Time. Nobody ever has enough of it. It passes by quickly, we waste it, and it waits on no one. I joke all the time that if I only had 36 hour days and 10 day weeks, I could get more done, but alas, I would just fill that in too.
Mother Nature gives us different plants that, although we named them, shows us different aspects of time.
Let's start off right at the beginning of the day with, The Morning Glory.
Botanically it is Ipomoea purpurea. They are considered an annual, which means you have to re-plant them every year because they die. Even as I sit in my quiet living room I can hear all my Master Gardener friends screaming....DON'T PLANT THEM! They are considered invasive. Even though they are an annual and die back, they will reseed themselves prolifically.
It simply can not be easier to grow these though, and I am sure everybody that has had a grandmother remembers her growing them. Requirements are full sun, well draining soil, moist, not wet soil, and something for them to grow up, on and over. They will easily reach 10-15 feet in a single season. They come in White as well as hues of Red, Pink, Purple, and of course Blue. There are stripped ones available also.
Here are a couple of tips so that you can enjoy these beauties and not have them take over your neighborhood.
Grow them in a container:
This can be done with a very large pot and a large Tomato cage or any kind of trellis like structure. You will have to keep the vines trimmed back so it does not grab any small children.
While on the subject of cutting, you will also want to cut off the seed pods after the flower has expired, this will save you from pulling the volunteers out of everything.
Ripe and unripe seeds will look like this:
Okay, you have your morning off to a pretty good start. Now Mother Nature has something waiting for you when you get home in the afternoon, namely the Four O'clock. Hey, it's four o'clock somewhere.
Mirabilis jalapa if you want to be scientific. As you can see these also come in an amazing array of colors, White, Red, Yellow, Pink, Splotched, Stripped, and on and on. Here again those voices in my head are screaming at me as these too can be considered invasive if not kept in check. Their habit of opening in the late afternoon and staying open all night is what has given them their name. Grown as an annual, though, with the way they can reseed themselves it is almost considered a perennial. Full sun, moist soil and just about any type of soil, clay, sandy, etc. They are fast growers, reaching 2-4 feet in a single season. They hybridize very easily and you may never know what color you will get if you save the seeds. They are large and black and usually hidden down in the throat of where the flower use to be.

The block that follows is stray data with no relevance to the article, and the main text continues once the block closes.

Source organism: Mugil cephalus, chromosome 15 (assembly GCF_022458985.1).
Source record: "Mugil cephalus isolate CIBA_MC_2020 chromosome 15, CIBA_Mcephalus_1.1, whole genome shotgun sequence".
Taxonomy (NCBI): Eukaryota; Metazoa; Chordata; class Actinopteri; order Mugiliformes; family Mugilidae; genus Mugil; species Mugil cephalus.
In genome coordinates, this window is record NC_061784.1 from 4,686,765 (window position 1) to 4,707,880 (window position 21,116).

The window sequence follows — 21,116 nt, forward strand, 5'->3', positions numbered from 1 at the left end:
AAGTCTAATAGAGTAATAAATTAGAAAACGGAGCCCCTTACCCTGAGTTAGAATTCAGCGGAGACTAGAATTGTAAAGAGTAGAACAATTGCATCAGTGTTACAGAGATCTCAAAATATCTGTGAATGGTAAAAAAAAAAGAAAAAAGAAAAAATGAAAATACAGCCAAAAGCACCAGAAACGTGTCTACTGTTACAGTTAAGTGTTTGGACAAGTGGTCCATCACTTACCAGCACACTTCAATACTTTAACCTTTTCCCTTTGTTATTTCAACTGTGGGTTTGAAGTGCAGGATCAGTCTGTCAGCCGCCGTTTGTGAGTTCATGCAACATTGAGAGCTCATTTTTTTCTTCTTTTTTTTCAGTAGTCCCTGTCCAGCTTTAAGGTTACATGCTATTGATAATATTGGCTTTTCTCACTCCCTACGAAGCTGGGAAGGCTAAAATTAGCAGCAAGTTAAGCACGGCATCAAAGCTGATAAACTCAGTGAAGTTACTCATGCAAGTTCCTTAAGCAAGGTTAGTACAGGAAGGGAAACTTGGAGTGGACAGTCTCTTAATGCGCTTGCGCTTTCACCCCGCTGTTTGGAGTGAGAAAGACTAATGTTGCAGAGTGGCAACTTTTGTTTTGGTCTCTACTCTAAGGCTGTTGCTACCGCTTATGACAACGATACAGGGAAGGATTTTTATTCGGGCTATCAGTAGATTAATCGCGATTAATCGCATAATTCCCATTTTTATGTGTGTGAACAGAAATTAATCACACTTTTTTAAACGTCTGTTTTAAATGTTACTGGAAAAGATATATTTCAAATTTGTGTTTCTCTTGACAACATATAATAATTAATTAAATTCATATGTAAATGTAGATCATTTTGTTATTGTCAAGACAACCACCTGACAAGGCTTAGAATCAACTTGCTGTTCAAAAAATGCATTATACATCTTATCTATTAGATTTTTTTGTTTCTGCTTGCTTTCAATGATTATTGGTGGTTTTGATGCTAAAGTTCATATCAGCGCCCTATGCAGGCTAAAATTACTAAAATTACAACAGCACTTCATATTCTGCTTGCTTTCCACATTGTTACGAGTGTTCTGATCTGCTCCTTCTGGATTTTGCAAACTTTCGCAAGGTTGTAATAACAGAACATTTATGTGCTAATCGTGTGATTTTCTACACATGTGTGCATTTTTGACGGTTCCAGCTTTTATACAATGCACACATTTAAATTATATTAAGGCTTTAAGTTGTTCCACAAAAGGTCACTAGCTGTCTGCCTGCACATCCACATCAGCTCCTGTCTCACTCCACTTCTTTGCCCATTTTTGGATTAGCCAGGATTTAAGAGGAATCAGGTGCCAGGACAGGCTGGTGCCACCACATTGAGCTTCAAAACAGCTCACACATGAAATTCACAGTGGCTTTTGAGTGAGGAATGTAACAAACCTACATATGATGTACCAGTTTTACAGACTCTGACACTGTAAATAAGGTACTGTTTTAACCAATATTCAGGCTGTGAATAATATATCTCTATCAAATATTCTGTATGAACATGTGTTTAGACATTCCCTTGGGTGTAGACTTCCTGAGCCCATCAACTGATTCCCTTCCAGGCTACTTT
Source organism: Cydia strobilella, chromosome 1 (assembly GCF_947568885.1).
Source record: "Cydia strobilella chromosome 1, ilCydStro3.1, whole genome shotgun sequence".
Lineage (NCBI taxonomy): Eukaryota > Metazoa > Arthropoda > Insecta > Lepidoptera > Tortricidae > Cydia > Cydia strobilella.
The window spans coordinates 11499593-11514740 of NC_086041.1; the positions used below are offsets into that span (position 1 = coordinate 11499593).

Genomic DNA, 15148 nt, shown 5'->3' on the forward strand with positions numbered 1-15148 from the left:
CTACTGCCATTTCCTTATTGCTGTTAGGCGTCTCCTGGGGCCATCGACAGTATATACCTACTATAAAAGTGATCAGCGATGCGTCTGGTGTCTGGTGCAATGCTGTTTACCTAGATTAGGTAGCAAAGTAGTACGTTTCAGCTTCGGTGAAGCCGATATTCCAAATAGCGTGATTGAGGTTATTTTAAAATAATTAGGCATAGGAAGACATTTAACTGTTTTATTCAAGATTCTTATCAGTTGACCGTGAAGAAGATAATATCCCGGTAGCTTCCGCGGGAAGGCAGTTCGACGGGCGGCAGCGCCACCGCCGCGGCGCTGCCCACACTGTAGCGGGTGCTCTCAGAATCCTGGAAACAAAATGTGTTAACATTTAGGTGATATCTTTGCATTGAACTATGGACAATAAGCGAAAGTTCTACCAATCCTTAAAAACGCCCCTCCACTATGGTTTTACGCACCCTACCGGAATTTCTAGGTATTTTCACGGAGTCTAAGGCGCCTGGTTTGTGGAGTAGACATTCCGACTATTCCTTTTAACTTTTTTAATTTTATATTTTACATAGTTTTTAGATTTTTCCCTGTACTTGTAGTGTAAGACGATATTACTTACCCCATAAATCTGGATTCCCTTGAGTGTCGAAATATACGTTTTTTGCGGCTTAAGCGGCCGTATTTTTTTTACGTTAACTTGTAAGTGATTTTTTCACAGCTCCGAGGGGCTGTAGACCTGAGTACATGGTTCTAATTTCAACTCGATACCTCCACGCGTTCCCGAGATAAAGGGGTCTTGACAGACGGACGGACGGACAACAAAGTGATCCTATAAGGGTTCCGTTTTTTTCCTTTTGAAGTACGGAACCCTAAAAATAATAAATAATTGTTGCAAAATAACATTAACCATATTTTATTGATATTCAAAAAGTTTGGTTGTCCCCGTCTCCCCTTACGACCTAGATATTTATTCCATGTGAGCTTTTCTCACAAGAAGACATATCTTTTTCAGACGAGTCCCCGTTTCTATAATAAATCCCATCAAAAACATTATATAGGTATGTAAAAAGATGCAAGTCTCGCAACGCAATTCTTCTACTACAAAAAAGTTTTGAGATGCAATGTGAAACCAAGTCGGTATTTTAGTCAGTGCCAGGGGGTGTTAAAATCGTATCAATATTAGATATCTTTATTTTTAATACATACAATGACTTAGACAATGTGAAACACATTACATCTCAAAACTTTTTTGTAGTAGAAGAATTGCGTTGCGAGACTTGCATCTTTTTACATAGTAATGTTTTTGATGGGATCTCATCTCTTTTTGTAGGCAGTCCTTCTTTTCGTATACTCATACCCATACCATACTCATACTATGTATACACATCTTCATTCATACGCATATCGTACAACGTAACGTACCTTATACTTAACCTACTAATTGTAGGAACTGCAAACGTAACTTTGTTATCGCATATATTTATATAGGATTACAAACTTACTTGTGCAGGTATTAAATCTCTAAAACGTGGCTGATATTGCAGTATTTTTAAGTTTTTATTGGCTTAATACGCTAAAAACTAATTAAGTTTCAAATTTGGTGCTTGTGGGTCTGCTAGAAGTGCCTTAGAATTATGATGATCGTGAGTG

Many times you will have both ripe seed and flowers on the same plant.
Okay, you might be home all day, weekend, off from work, whatever. You enjoyed the Morning Glory but didn't want to wait until late afternoon to enjoy the 4 O'clock. Not to worry, Mother Nature has you covered with....The Day Lily.
This is a perennial (comes back every year) and botanically known as Hemerocallis spp. The spp. stands for species, there are SO many of these things that it is easier to list like that. There are literally thousands of registered cultivars, which means there are thousands of colors and sizes to choose from. The colors range from Yellow, Orange, Pale Pink, to vibrant Reds, Purples, Lavenders, Greenish tones, near-Black, near-White, and more.
This plant received it's name because, typically, the flower only lasts 24 hours. When planted in mass you would hardly notice that you are seeing a different flower everyday. Depending on exactly what kind you have, they can grow from Zone 1 all the way to Zone 11. Some reaching a height of up to 4 feet, they will grow in practically any soil type. Full sun, or light shade it can tolerate moist soils and drought conditions. They will, of course, produce more flowers given optimum growing conditions. Division of clumps in the late Winter or early Spring is the best way to propagate them.
Lastly, on the topic of time for Mother Nature, there is a plant that is really for the LONG term thinking....namely, The Century Plant.
Agave americana, mostly found in the Southwestern United States and Mexico, it does well in Zones 8-11. This plant is actually kind of named incorrectly, it doesn't really take a century to bloom, but it does take 10 years or so in warm regions and as much as 60 years in colder climates. Once the plant flowers it dies, but there are usually many baby plants, called pups, around the base to continue the heritage.
They grow in sandy, well draining soil, full sun. These things are desert plants, once established they are extremely drought tolerant.
Century Plants are almost evil. The leaves get up to 6' long and 10" wide, and have sharp spines on the edge and tips. The side spines are recurved like fishhooks and the tip spines can be more than an inch long. When it does come time to flower, there is nothing more spectacular when it comes to shear size. The flower stalk can be anywhere from 20-40 feet in the air, with 3-4 inch yellow green flowers in clumps. Imagine the talk of your neighbors if you had this in your yard:
Well, I hope you have enjoyed your time with me on this very timely subject. Like sand through the hour glass, the seconds are slipping away and I must run, like I said at the beginning, Time waits for no one!